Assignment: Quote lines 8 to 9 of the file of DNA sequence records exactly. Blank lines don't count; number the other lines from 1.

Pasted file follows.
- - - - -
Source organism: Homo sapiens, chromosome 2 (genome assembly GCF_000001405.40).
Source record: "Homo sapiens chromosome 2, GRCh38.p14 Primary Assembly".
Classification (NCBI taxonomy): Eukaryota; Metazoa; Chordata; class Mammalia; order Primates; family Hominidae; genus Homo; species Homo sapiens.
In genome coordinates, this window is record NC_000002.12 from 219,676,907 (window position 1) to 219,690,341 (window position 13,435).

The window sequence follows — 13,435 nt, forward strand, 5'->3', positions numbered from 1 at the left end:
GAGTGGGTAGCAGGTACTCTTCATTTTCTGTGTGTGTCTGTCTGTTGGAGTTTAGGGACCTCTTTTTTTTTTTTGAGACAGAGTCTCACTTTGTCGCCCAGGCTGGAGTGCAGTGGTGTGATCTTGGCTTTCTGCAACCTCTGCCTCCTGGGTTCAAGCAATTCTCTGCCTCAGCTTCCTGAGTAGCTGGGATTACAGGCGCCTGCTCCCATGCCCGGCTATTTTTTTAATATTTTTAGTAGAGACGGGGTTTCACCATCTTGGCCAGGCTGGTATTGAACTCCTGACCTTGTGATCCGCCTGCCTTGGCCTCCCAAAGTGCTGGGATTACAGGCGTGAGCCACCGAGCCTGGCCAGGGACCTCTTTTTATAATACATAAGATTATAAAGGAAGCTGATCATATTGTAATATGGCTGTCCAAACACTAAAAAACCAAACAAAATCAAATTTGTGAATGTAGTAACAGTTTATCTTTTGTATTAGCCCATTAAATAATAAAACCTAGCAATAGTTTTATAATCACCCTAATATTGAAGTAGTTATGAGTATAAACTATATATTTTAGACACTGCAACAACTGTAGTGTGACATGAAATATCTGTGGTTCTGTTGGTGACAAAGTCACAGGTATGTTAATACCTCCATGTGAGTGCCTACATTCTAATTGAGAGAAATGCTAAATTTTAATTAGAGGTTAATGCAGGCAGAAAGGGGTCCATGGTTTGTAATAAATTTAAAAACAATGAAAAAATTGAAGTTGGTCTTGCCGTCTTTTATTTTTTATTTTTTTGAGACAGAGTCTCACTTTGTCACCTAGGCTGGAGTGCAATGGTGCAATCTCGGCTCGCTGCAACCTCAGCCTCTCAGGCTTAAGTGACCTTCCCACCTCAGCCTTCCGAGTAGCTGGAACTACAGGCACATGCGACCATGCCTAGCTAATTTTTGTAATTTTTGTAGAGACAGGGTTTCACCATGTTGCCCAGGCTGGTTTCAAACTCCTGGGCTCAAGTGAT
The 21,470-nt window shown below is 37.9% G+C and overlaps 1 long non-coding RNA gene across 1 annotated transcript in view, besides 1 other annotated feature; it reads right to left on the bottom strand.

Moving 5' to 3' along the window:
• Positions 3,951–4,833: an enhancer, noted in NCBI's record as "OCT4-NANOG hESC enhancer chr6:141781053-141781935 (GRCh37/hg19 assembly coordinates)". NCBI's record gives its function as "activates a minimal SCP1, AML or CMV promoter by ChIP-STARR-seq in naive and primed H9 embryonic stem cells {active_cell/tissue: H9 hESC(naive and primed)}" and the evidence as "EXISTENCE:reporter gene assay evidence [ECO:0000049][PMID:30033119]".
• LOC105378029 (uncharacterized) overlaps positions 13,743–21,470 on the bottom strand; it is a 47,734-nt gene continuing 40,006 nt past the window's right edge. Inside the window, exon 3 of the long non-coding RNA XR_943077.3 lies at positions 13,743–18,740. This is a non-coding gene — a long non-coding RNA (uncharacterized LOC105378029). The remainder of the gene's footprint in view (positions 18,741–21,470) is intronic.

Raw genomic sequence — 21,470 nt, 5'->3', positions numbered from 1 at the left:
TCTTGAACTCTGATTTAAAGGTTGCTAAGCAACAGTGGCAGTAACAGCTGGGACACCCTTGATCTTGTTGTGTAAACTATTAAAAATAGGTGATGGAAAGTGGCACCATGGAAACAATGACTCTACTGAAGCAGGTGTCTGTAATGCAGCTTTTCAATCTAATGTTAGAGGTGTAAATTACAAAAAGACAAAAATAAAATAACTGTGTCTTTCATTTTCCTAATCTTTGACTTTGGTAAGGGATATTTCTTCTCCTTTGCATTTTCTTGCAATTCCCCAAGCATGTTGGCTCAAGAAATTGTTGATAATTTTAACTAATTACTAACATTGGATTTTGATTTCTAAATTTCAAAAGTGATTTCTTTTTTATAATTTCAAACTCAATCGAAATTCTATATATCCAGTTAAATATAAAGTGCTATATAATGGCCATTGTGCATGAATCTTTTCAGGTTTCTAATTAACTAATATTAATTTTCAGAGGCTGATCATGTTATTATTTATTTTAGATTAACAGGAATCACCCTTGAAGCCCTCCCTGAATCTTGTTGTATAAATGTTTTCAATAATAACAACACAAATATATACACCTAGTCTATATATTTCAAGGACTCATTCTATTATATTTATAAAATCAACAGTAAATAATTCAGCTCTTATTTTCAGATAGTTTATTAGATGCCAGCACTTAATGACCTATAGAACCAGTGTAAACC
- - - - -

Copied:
Moving 5' to 3' along the window:
• Positions 3,951–4,833: an enhancer, noted in NCBI's record as "OCT4-NANOG hESC enhancer chr6:141781053-141781935 (GRCh37/hg19 assembly coordinates)". NCBI's record gives its function as "activates a minimal SCP1, AML or CMV promoter by ChIP-STARR-seq in naive and primed H9 embryonic stem cells {active_cell/tissue: H9 hESC(naive and primed)}" and the evidence as "EXISTENCE:reporter gene assay evidence [ECO:0000049][PMID:30033119]".